We've all seen trailers with scenes that don't end up in the final cut of the movie. That's often a result of reshoots, with Rogue One: A Star Wars Story and 2015's Fantastic Four both good examples of blockbusters that ended up looking vastly different in theatres than they did in any early sneak peeks.
However, studios may have to start thinking twice about how they promote upcoming titles after a U.S. District Judge has ruled that they can be sued for false advertising if they release deceptive trailers.
The decision was made when two filmgoers decided to file a lawsuit after watching Danny Boyle's Yesterday. After seeing No Time to Die star Ana de Armas in the trailer, they decided to rent the movie, only to learn she had been cut from the final product (the actress had been set to play a love interest, but was deemed superfluous to the story).
Universal tried to fight back by saying movie trailers are protected under the First Amendment and should be viewed as an "artistic, expressive work" akin to a three-minute story rather than a commercial. The Judge disagreed, and we now find ourselves in a very bizarre position.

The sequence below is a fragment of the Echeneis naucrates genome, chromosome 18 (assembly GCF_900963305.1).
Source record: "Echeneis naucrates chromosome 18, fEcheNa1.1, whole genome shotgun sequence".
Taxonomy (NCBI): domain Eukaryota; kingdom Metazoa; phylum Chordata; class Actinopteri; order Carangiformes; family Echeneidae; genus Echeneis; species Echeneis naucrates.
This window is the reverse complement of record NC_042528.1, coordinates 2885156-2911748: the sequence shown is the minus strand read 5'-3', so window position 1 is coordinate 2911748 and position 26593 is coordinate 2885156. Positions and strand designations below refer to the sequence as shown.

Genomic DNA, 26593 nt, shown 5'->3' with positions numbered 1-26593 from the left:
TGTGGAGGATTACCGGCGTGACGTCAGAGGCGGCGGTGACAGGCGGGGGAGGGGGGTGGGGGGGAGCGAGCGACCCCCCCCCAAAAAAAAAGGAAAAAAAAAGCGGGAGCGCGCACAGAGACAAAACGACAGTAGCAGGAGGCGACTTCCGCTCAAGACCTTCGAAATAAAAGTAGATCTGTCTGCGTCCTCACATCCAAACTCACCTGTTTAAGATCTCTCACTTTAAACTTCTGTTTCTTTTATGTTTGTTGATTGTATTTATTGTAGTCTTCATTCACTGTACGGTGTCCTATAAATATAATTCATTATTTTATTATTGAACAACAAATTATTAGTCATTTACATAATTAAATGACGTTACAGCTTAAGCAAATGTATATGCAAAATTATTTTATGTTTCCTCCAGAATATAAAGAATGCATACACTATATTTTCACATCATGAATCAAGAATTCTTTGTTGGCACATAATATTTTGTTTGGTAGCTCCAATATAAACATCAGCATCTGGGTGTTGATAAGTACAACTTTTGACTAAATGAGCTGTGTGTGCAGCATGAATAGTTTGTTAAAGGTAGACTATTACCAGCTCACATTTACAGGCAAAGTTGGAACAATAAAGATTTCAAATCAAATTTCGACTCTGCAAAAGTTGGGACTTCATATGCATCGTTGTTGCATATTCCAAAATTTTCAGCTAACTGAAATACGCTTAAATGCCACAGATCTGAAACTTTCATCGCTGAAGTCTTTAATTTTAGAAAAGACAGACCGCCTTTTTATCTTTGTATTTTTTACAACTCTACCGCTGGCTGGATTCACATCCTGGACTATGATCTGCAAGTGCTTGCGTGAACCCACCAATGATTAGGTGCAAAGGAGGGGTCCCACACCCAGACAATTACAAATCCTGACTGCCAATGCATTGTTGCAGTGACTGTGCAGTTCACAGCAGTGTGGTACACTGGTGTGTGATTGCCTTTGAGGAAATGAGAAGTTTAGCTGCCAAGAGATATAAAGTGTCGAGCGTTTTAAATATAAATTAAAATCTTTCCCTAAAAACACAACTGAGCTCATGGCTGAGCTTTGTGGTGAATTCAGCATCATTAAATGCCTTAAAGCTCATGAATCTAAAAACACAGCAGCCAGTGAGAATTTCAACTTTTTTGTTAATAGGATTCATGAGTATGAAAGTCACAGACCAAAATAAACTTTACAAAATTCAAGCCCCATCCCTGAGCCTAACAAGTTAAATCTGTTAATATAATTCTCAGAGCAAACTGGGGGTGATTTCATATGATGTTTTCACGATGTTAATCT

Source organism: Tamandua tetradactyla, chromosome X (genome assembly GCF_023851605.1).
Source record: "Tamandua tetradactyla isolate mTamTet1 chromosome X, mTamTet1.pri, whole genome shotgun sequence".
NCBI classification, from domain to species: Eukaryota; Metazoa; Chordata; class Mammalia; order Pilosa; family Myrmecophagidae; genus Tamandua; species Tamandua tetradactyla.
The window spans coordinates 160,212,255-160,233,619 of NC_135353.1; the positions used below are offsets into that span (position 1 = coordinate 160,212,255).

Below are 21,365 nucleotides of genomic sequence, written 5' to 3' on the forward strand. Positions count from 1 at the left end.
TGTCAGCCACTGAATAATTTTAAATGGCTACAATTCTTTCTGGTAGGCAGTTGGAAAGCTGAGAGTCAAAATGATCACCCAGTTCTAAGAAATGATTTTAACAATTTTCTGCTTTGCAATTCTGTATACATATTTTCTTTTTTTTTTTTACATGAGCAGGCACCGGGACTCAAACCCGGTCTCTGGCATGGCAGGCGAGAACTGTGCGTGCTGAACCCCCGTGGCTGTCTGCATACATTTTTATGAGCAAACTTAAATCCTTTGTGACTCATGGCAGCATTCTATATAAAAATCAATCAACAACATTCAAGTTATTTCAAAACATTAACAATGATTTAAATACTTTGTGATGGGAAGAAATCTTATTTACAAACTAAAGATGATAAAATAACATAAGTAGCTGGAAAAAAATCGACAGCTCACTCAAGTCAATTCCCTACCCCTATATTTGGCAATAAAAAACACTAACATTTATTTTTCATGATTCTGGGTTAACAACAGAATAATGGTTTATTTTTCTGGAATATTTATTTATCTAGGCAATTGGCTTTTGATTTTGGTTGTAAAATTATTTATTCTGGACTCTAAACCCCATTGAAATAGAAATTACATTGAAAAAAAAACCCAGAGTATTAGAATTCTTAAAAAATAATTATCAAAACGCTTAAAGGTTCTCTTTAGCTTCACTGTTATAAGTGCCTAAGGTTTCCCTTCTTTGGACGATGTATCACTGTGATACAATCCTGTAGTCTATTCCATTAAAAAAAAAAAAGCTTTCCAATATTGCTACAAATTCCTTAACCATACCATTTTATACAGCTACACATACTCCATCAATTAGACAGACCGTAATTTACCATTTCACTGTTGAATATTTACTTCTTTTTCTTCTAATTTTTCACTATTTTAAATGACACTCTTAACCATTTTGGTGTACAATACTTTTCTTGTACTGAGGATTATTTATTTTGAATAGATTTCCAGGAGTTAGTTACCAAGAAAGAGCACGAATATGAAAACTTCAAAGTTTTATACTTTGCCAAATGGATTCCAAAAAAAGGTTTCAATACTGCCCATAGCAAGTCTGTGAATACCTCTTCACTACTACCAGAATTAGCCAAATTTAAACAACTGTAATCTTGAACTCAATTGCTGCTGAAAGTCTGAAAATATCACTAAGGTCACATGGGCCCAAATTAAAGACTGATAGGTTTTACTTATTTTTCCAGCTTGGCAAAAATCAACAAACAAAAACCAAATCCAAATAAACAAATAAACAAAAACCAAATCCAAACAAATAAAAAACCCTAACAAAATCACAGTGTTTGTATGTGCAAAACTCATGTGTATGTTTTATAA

So, does this mean you can sue Disney and Marvel Studios because Avengers: Infinity War didn't include The Hulk racing into battle alongside the rest of Earth's Mightiest Heroes?
According to the ruling, false advertising will only apply when "significant portions" of a trailer don't make it into a movie, meaning it will need to be more than the odd alternate scene or two. As for the two de Armas fans, they're part of a class action seeking $5 million in damages after paying a mere $3.99 to rent Yesterday.
We'll see how this story develops, but this may set a dangerous precedent. On the plus side, it could force studios to be a little more careful when it comes to how movies are marketed, ensuring what they promote matches the finished product.